The articles in this series are based upon ideas expressed in the Rambam’s Moreh Nevuchim (The Guide for the Perplexed). Numbers in brackets represent the book and chapter of Moreh Nevuchim where these ideas are discussed.
As mentioned in the previous installment, the proper pronunciation of the shem hameforash is not commonly known. [I, 62] (The shem hameforash is also known as the Tetragrammaton and the ineffable name. In these articles, we choose to render it YHVH.) In Hebrew, all letters are consonents; vowels are understood. Diacritical marks were later devised to indicate vowel sounds but they are not inherent to the language and they do not appear in the Torah. To know the correct pronunciation of YHVH, one would need to know the vowel sounds assigned to each letter. This was a closely-guarded secret. Every seven years, a scholar would teach the name to a worthy disciple. This included not only the name’s proper pronunciation but its meaning and its secrets.
The Sages also knew a 12-letter name for God. The Rambam believes that this was a phrase of two or three words that collectively had a total of 12 letters. This name was used as a substitute for YHVH in much the same way that we use “Adonai.” We’ve already discussed how names of God other than YHVH are not exclusive to God. The 12-letter name was a more specific than “Adonai” (which was also used to address angels in Genesis 18:3) and, unlike YHVH, it was not initially withheld from students who wanted to learn it.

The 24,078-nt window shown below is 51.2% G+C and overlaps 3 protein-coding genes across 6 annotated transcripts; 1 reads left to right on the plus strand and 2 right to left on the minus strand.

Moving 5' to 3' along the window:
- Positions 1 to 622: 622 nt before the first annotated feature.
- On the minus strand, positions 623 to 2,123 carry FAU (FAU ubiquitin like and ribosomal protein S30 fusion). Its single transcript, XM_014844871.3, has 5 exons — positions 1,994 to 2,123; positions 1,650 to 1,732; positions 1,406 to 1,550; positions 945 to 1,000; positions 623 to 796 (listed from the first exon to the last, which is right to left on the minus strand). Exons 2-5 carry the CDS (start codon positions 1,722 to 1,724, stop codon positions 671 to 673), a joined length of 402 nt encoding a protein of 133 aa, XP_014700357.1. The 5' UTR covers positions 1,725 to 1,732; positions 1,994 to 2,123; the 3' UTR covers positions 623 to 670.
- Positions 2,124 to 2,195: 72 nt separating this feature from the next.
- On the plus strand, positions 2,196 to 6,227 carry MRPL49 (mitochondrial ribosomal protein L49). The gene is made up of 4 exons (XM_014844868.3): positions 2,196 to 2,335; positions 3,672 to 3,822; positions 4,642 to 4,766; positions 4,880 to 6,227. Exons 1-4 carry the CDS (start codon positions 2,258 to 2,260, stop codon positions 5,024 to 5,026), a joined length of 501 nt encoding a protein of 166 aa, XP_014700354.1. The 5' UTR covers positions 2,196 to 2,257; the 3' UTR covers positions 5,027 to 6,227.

The 12-letter name of God was eventually concealed because it became too widely known. Unscupulous people learned it and corrupted its meaning. This was a consequence of unqualified people, with imperfect knowledge of the matter, learning that things weren’t how they thought. Their reaction was to change the explanation to match their preconceptions rather than to adjust their mindsets.
We have a tradition that when Shimon HaTzaddik died, the use of YHVH in the Temple was discontinued and the shem hameforash was replaced with the 12-letter name. The name was kept secret by the voices of the kohanim who actually pronounced it being drowned out by the voices of those who did not do so.
There was also a 42-letter name of God, which the Rambam tells us was certainly a phrase of several words totaling 42 letters. Collectively, these words expressed an idea of God’s essence. The Talmud tells us that the 42-letter name of God was only entrusted to a middle-aged person who was modest, slow to anger and gentle, who did not drink or bear a grudge. A person who merited to be faithfully entrusted with this name could expect such rewards as being respected by his fellow man and enjoying the fruits of both this world and the next. (The Rambam is quick to point out that the reward is not for being entrusted with the name per se, but for undergoing the growth and personal development necessary to grasp the name’s meaning.)
It must be noted that neither the 12-letter name nor the 42-letter name is designated “shem hameforash” – the explicit name of God. That designation is reserved for YHVH alone. Nevertheless, the 12-letter name and the 42-letter name each contained certain metaphysical ideas about God.
Sources: Kiddushin 71a, Yoma 39b, Menachos 109b